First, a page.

The House ended up passing a version of the Affordable Care Act that included a deeply compromised version of a public option that would have, at best, covered no more than 10 million Americans. Even this modest provision was stripped out of the bill in the Senate and we were left with an Affordable Care Act that gave Americans the right to buy health insurance but fell far short of establishing a right to healthcare.
Nonetheless, nearly all of the original advocates of the public option —even those who argued that it could be a circuitous route to Medicare for All—went along with each compromise and concession until, as Grover Norquist famously declared about other government programs, “…it is so reduced in size that I can drag it into the bathroom and drown it in the bathtub.”
Fight for What You Want. Not What You Think You Can Get.
Nearly all supporters of Choose Medicare (and of the public option before it) would agree that a single payer Medicare for All system would cost less, cover more and deliver better healthcare. But they maintain that Medicare for All is not politically feasible. Their mantra is, “Don’t let the perfect be the enemy of the good.” In effect, they are saying that the power of the Medical Industrial Complex is so great that it can forever stifle the clearly articulated political will of the majority of the American people.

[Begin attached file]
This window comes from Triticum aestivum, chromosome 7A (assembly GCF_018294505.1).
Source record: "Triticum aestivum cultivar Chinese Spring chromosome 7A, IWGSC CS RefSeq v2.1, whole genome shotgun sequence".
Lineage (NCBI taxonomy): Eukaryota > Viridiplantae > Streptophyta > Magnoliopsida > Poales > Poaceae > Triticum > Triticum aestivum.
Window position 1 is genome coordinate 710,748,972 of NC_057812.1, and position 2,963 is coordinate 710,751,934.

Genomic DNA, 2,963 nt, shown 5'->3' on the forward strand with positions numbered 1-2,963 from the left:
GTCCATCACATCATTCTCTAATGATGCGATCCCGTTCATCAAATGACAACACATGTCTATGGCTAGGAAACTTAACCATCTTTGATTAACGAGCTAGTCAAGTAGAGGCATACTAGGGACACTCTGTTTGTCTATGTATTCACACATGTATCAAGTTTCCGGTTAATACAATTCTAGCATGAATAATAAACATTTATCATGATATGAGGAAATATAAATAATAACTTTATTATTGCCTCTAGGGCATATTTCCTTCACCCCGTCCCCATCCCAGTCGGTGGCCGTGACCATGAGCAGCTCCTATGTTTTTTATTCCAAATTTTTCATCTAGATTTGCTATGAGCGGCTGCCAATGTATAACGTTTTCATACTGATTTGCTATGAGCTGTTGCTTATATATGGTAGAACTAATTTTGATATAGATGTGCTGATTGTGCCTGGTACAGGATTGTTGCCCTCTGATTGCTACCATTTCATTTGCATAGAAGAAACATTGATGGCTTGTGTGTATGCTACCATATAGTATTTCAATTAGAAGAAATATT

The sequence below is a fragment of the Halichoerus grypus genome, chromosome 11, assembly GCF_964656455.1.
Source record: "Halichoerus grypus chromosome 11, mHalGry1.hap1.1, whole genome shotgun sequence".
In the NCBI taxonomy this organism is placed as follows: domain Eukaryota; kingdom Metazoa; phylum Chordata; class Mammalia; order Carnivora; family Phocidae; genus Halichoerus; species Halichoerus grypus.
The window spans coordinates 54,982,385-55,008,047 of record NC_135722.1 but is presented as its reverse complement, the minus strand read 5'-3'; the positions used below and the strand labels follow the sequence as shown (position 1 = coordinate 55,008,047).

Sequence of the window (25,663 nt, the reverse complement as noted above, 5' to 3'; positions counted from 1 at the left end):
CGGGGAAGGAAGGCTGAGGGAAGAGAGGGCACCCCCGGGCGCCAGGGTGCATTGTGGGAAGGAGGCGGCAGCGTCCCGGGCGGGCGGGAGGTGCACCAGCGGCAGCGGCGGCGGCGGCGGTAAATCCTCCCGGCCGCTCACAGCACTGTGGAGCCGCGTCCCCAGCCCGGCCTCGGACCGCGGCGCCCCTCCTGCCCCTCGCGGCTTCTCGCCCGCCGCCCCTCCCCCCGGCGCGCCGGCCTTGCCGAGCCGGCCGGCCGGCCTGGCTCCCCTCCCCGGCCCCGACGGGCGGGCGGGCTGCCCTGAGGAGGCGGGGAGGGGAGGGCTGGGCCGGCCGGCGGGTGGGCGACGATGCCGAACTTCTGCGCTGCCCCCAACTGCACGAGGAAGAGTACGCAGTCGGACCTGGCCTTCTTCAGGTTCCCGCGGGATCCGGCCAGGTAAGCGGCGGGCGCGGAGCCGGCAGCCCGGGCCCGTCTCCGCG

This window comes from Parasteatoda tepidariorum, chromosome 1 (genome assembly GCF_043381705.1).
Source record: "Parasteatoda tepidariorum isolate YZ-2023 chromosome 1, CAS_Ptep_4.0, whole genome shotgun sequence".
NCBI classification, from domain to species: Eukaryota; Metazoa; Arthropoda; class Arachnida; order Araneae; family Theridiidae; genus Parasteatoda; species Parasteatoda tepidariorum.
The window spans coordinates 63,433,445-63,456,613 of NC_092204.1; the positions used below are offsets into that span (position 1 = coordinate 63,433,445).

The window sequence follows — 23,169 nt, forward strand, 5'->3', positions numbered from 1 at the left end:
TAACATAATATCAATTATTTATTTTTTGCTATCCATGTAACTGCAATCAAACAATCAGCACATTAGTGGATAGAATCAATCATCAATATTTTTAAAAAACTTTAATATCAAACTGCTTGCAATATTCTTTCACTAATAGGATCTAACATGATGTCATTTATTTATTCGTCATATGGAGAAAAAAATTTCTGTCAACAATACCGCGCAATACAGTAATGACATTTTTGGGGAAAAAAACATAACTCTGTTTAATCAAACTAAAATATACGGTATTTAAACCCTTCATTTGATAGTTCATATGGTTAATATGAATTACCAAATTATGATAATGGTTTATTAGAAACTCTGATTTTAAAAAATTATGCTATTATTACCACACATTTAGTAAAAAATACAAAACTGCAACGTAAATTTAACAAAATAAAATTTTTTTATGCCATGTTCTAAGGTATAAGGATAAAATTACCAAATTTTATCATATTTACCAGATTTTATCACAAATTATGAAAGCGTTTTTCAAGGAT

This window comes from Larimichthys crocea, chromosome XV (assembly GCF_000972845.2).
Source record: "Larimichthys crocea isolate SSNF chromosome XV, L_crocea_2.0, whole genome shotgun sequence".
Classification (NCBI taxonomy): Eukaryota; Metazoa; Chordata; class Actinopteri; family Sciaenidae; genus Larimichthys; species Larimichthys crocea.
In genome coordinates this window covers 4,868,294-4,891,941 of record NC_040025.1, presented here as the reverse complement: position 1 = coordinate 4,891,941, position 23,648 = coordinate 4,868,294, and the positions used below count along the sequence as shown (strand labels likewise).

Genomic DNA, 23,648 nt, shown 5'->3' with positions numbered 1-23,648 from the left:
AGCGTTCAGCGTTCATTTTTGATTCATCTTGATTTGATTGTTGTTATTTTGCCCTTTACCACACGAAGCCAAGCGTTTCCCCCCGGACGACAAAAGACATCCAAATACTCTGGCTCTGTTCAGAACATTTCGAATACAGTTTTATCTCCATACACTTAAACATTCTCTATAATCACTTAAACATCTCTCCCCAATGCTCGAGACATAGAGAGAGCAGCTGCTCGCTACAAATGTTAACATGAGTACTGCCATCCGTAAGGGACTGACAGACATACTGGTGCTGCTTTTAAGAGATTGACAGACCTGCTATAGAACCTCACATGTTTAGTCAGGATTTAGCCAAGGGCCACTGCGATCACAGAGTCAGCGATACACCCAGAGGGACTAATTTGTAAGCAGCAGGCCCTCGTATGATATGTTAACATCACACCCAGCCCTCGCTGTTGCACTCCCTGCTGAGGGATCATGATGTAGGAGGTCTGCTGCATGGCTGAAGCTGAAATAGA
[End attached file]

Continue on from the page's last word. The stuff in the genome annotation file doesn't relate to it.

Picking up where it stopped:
The problem with this, as any shop steward who ever sat across the table from a boss knows, is that when you start negotiating by conceding your opponent’s points, you have nowhere to go but downhill. Frederick Douglass had it right: “Power concedes nothing without a demand. It never did and it never will. Find out just what any people will quietly submit to and you will find out the exact measure of injustice and wrong which will be imposed upon them.”
Proponents of this approach believe that clever policy proposals will somehow get us to healthcare for all without the necessity of an all out fight. They are like Douglass’ sunshine soldiers who “want the ocean without the awful roar of its many waters.” But, as economist Gerald Friedman has pointed out, “There is little reason to believe that insurance and pharmaceutical lobbies won’t fight just as hard against the [Medicare Choice] plan, which would undeniably be a disaster for their bottom lines.”
The Pathway to Victory
Medicare for All has won the battle of ideas. Now we have to win the battle against entrenched economic and political power. This fight won’t be made any easier by harboring illusions that we can somehow compromise our way to victory. Every country in the world that recognizes healthcare as a right for all of its citizens did so in response to a powerful working class movement backed by unions and grassroots organizations. The time has come to construct such a movement in the U.S.
“A defensive posture and incremental demands have not worked. Let’s play offense instead,” says Michael Lighty of the National Nurses United. “We don’t need insurance, we need healthcare. This is the strategy that can turn the tide: building a broad movement of workers to demand economic and health justice.”
This June 22-24 at the National Single Payer Strategy Conference in Minneapolis, we will be part of the launch of a new national campaign to win Medicare for All. We won’t be talking about clever policy proposals. We’ll be planning how to build the kind of power necessary to transform American politics and win healthcare for all.
Be part of this historic event. Register today!